Novel MS-based strategies to Discover and Evaluate Cancer Biomarkers in urine: Application to Diagnosis of Bladder Cancer
Coordinator: Jérôme GARIN
Project Number: 201333
EC contribution: € 2,907,412.00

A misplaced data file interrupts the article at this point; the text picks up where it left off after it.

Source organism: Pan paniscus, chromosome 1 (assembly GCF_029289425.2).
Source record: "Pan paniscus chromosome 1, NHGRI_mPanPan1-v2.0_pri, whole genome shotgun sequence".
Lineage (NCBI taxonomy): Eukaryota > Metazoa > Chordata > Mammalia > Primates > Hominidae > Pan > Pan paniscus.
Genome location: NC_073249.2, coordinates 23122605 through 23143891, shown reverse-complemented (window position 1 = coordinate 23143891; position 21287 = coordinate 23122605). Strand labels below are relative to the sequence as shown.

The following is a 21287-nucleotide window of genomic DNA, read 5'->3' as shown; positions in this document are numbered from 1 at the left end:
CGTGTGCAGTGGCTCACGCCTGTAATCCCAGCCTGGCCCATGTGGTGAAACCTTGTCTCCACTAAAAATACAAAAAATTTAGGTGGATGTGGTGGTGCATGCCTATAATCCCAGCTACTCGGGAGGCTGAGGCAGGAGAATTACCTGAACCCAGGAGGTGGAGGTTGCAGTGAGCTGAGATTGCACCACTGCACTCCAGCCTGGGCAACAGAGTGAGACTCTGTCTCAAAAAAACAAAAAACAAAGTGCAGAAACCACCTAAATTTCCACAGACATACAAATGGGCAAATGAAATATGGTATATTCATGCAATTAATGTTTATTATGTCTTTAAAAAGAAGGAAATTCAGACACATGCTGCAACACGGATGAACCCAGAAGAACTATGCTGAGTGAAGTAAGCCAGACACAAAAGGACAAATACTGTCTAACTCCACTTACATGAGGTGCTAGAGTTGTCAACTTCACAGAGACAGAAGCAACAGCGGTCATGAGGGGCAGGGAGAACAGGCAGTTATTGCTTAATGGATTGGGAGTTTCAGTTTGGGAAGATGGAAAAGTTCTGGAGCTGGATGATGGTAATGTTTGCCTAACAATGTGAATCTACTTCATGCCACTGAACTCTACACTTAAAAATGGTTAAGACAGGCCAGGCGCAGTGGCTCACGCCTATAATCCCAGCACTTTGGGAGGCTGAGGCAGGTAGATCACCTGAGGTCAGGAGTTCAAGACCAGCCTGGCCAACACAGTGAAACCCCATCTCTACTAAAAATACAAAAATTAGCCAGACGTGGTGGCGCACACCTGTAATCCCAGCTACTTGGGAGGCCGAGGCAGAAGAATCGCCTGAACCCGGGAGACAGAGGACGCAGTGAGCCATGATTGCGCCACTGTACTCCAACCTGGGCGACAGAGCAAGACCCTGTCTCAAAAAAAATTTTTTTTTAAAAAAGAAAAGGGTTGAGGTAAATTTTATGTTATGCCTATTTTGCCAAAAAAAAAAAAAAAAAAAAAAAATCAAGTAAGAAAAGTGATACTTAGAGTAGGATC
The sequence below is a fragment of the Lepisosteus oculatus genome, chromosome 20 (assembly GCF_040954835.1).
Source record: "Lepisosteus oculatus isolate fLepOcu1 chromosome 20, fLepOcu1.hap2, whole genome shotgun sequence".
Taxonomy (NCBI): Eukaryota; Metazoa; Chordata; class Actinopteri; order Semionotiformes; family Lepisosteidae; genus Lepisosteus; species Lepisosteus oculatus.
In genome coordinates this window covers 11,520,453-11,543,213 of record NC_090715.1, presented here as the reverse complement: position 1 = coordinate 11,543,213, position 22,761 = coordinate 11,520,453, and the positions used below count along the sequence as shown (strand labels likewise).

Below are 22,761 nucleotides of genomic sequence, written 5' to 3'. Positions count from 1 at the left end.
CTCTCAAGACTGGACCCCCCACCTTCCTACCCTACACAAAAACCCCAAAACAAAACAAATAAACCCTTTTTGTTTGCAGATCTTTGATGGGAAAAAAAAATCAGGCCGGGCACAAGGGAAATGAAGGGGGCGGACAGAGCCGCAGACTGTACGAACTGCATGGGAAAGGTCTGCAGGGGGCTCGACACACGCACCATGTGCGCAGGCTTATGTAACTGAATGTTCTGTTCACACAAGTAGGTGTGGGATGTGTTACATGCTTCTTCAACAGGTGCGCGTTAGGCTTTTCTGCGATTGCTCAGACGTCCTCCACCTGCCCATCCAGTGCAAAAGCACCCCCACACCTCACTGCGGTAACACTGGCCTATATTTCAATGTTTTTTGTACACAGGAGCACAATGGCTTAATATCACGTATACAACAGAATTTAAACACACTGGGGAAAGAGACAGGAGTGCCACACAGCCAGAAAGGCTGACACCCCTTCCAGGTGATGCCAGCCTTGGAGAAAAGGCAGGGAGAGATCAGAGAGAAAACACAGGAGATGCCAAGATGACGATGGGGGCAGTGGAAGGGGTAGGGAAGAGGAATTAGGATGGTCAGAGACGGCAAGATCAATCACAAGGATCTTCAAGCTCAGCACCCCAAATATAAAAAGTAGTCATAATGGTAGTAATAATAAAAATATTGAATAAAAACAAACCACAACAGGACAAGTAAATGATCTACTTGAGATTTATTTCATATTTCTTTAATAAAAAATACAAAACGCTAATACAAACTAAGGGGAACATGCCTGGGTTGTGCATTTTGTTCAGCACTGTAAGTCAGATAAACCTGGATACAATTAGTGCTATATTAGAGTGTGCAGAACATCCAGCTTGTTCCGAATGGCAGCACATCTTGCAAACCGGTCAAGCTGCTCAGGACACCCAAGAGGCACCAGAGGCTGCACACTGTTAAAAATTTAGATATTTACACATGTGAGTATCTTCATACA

In clinical studies, proteomics and transcriptomics allow the comparison of samples from different patients and hold special promise for the discovery of novel biomarkers and the development of “personalized medicine” approaches. Yet, translating recent discoveries into daily medical practice takes time and despite intensified researchers’ interest and investments, the rate of introduction of novel biomarkers in clinical practice is extremely disappointing. The main aim of DECanBio is to implement a strategy for protein biomarker discovery and validation relying on the use of “state of the art” mass spectrometry instrumentation for quantitative analysis of proteins. For the first time, the potential of MRM-Mass Spectrometry (MRM-MS) will be tested in the scope of a large scale validation protocol of cancer protein biomarkers. This analysis will be performed in parallel to the application of miniaturized high-throughput ELISA tests for protein quantification. DECanBio strategy will be applied to issues related to bladder cancer. Specifically, a restricted number of urinary protein biomarkers enabling the detection of recurrences during the monitoring period of patients treated for bladder tumour will be validated. The work will be performed in priority for the follow-up of low-grade superficial bladder tumours (Ta stage), which, after initial resection (without BCG therapy), are likely to evolve towards remission, recurrence, or progression to a high-grade tumor. The MRM and ELISA tests developed herein aim at the high-throughput quantification of these markers in urine. Collectively, the project has the ambition to settle a whole experimental pipe-line, from the search for new bladder cancer biomarker candidates, to their thorough evaluation and validation in clinical environment. We anticipate that the tools and knowledge that will be developed here will greatly facilitate translational studies for other diseases as well.